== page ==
Tidewater Trader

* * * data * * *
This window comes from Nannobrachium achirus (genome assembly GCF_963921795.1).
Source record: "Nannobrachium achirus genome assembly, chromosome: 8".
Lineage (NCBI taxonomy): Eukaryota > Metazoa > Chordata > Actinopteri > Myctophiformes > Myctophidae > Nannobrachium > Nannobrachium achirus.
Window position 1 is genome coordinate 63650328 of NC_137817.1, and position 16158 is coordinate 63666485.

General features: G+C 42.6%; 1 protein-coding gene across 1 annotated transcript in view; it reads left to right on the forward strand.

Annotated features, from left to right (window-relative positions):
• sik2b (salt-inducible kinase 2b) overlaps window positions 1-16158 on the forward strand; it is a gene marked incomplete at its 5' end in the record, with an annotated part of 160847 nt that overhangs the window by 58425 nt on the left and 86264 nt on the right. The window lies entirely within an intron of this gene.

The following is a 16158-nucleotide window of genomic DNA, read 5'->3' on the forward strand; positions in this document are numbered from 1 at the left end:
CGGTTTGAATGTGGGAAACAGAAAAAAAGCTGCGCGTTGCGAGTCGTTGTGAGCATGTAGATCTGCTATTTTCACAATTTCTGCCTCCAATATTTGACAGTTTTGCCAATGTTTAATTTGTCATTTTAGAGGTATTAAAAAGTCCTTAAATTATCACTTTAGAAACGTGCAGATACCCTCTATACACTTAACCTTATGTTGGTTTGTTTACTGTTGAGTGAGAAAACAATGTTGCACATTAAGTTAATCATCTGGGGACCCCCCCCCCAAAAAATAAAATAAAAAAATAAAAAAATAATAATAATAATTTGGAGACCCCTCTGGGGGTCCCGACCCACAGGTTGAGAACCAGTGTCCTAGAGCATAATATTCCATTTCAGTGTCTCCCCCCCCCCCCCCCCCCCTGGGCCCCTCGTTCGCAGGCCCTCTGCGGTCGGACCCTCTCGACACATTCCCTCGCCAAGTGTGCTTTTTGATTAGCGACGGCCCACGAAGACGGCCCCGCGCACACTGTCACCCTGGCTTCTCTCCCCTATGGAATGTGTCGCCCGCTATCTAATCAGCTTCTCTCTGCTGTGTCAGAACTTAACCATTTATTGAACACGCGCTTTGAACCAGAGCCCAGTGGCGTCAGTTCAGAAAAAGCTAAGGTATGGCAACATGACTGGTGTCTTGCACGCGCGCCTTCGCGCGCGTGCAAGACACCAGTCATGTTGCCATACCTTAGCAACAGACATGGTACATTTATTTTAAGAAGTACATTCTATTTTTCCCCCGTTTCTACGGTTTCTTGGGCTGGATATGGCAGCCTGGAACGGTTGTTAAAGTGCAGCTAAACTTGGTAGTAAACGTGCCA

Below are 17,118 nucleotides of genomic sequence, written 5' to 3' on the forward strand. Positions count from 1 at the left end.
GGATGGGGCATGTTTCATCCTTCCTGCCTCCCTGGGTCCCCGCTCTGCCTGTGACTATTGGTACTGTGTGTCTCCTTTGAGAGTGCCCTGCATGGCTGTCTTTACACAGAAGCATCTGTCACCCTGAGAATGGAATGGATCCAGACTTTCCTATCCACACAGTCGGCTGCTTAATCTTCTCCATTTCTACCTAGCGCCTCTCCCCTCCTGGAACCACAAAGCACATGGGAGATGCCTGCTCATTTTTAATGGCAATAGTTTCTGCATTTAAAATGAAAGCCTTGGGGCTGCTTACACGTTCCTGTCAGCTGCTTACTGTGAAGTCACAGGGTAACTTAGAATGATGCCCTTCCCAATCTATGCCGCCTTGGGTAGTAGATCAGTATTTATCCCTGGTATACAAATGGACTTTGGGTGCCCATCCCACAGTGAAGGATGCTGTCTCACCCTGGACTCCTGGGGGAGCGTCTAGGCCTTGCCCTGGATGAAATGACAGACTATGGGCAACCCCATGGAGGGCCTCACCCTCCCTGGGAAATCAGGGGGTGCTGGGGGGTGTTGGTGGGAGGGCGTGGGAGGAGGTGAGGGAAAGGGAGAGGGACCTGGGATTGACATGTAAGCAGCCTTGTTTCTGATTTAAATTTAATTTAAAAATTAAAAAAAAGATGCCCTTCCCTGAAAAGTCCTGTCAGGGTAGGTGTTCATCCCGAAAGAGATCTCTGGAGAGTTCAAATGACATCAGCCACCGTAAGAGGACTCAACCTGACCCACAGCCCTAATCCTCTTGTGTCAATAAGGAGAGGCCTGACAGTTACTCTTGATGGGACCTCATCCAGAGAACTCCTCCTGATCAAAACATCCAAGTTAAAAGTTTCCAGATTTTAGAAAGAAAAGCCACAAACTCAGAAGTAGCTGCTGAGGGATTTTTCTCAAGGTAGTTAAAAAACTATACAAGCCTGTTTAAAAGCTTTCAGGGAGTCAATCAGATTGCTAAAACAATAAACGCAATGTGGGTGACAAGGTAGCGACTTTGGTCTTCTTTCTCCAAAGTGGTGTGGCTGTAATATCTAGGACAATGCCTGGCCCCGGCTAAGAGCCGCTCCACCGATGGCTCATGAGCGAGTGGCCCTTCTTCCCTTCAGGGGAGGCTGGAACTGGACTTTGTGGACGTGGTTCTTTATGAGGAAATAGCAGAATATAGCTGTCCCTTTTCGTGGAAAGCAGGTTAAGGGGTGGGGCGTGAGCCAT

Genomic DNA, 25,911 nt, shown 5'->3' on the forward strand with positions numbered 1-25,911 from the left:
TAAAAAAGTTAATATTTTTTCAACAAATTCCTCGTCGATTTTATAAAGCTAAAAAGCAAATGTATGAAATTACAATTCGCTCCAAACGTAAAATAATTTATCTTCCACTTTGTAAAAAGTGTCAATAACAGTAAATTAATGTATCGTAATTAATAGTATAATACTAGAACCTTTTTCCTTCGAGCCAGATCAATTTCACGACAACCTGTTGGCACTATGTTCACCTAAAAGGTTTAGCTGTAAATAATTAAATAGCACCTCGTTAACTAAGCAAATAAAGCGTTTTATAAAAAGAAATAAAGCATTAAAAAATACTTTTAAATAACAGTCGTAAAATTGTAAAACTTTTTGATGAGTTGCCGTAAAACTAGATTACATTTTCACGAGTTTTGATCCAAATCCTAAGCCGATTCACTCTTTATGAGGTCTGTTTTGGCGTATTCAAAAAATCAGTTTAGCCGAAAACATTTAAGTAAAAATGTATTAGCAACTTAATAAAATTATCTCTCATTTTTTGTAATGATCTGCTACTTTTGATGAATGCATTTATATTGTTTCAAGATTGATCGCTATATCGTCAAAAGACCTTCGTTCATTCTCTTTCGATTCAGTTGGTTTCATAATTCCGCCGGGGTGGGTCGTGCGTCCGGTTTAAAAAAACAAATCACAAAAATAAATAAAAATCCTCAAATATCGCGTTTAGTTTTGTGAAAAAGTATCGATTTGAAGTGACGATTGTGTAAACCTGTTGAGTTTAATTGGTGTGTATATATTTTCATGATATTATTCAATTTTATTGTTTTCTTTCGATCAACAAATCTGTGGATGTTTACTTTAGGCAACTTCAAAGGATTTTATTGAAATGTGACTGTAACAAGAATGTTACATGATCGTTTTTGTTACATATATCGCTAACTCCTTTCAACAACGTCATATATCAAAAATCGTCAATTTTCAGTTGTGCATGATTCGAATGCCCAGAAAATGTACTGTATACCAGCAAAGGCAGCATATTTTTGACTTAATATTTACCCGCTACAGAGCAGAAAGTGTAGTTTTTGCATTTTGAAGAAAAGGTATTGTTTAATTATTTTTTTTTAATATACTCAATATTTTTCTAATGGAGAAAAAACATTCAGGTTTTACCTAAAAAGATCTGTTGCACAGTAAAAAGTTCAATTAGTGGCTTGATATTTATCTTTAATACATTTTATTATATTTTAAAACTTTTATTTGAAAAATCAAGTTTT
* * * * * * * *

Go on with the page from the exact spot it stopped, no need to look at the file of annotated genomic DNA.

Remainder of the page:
Tidewater Trader April 28, 2021 Page 44 ShoreRivers proudly pres- ents its annu- al State of the Rivers online via Zoom on Friday, May 7 th , from 5pm- 6:15pm. Nan- cy Cordes, CBS News chief White House correspondent, will emcee the live presentation, which will include the official release of the 2020 River Report Card and a Q&A session with the Choptank, Miles- Wye, Chester, and Sassafras River- keepers. The evening will also fea- ture a presentation of the second annual Award for Environmental Stewardship to Nick Carter, who has been called the Druid of the Chesapeake. The event is free and does not require a Zoom account; register at www.shorerivers.org/ events. Maryland’s Eastern Shore water- ways are negatively impacted by excess nitrogen, phosphorus, and sediment runoff from residen- tial, commercial, and agricultural properties. Seasonal flares of bac- terial contamination pose risks to human health. ShoreRivers con- ducts the only comprehensive wa- ter quality testing and monitoring of these and other pollutants in our local waterways. The 2020 Report Card reflects the results of these tests throughout four watersheds that span more than 1,650 square miles of the middle and upper Eastern Shore. With data collected by four professional Riverkeepers Compass, a hospice, palliative care, and grief support services organization, based in Centreville, MD honors it’s over 300 volun- teers this April in honor of Volun- teer Appreciation Month. Volunteers assist in many areas throughout the Compass organi- zation, including administrative assistance, patient care, vigil vol- unteers, grief support assistance, healing services volunteers, Camp New Dawn, maintenance, and running Estate Treasures. Estate Treasures, an upscale retail shop located in Chester, features gently worn or carefully used do- nated treasures. The shop is run entirely by volunteers who ensure the smooth day to day operations of the store. These individuals are skilled in retail sales, customer service, community partnerships, business operations, and of course, the latest fashions. Since opening 24 years ago, Estate Treasures has raised more than $2 million that has been used to pro- vide hospice and grief services to people of all ages. These monies A 1975 Marinette vessel docked at Goodhands Creek Landing in Chester has been partially sinking and citizen scientist volunteers, the Report Card provides a science- based approach to water quality analysis that fuels action. “The state of our rivers is in our hands,” says ShoreRivers Ex- ecutive Director Isabel Hardesty. “Good water quality and equi- table, easy access to our rivers de- pend on the actions of our commu- nities; the science tells us where to start. The State of the Rivers event is designed to welcome everyone to the conversation.” Headline topics for the event will include tributary and overall river grades, regional river health trends, strate- gies to clean local waterways, and a discussion of equitable accessi- bility. Participants will be able to ask questions of their Riverkeeper in breakout rooms. In a special highlight of the event this year, ShoreRivers is proud to honor Nick Carter with its Award for Environmental Stewardship in recognition of his transformational accomplishments. After 35 years of service to Maryland’s Department of Natural Resources, Carter is re- nowned for his spectrum of influ- ence on Bay policies and his singu- lar, moral voice for all woodland and wildlife of the Chesapeake. ShoreRivers gratefully acknowl- edges scientific testing support from LaMotte Company. For more information, please visit the webpage www.ShoreRivers.org/ events or contact Connor Liu by emailing cliu@shorerivers.org o r call 443-385-0511 ext. 210. raised by Estate Treasures allow Compass to fulfill its mission to offer comprehensive, professional and compassionate care to every- one in our community, regardless of ability to pay. Estate Treasures is excited to an- nounce a return to regular business hours; Tuesday through Friday, 10am to 4pm and Saturday 10am to 2 pm. Donations are accepted uesday through Friday, 10am to 3pm and Saturday, 10 am to 1pm. The shop is closed on Sunday and Monday for sales and donations. “We could not provide the sup- port to Compass through the Es- tate Treasures store without the incredible work of our volunteers and our community who supports us through fundraisers, shopping and donating to Estate Treasures”, says Robyn Affron, Volunteer Manager for Compass. Compass will be offering their three-day training session virtual- ly for any individuals interested in becoming a patient care volunteer. The training session is scheduled for 9am to 3pm May 14 th , 21 st , and 28 th . Due to COVID restrictions, the training will take place virtu- ally through Zoom. Registration is required and completing the entire class is necessary for volunteers who wish to provide companion- ship and support to Compass pa- tients and their loved ones. For more information about Es- tate Treasures, or other volun- teer opportunities, contact Com- pass at 443-262-4100 or visit www.compassregionalhospice.org and resting on the natural bottom since October of 2020. Because of- ficers were unable to locate the owners, the boat was declared abandoned and scheduled to be removed at the end of April. As part of a routine check, Natural Resources Police Cpl. Kim Austin noticed that it was now home to two ospreys building a nest. Aus- tin saw that there weren’t any eggs or young birds in the nest, mean- ing that the nest was inactive and could be removed per U.S. Fish and Wildlife Service guidelines. Because ospreys typically lay eggs in their nest in either April or May, GOOD NEWS PAGE Newsworthy Notes From You The Readers Nancy Cordes To Host Shorerivers “State Of The Rivers” Online Compass Celebrates Volunteer Appreciation Month Maryland Natural Resources Police Officers Secure a Nest for Two Ospreys Estate Treasures, an upscale retail shop lo- cated in Chester, is run entirely by volunteers. Nancy Cordes Austin knew she needed to act quickly and enlisted the help of fellow Natural Resources Police officers John Butts and Simon Roe. “I knew that the boat was going to be moved and so would the nest; I also knew that I was running out of time,” Austin said. “While on patrol, I’ve watched the ospreys take the time to build their nest and we didn’t want any of their work to go to waste.” Austin purchased the materials to construct a new nest for the os- preys, and onApril 12 th , using their own tools, Butts and Roe built the ospreys a new and sturdy nest on a piling in the creek right near the abandoned boat. The next day, Austin and Butts used their patrol boat to drive to the abandoned ves- sel where the original nest was and secured the new nest to a piling nearby and moved the branches from the original nest into the new one. Working together, they were able to secure and fill the new nest. Once back on land, the officers saw that the ospreys landed in the nest and took to their new home. For more information about Mary- land Natural Resources Police visit www.news.maryland.gov/dnr. MD Natural Resources Police Officers with the newly constructed nest they built to re- locate two ospreys who nested on a partially submerged vessel in Chester. www.tidewatertrader.com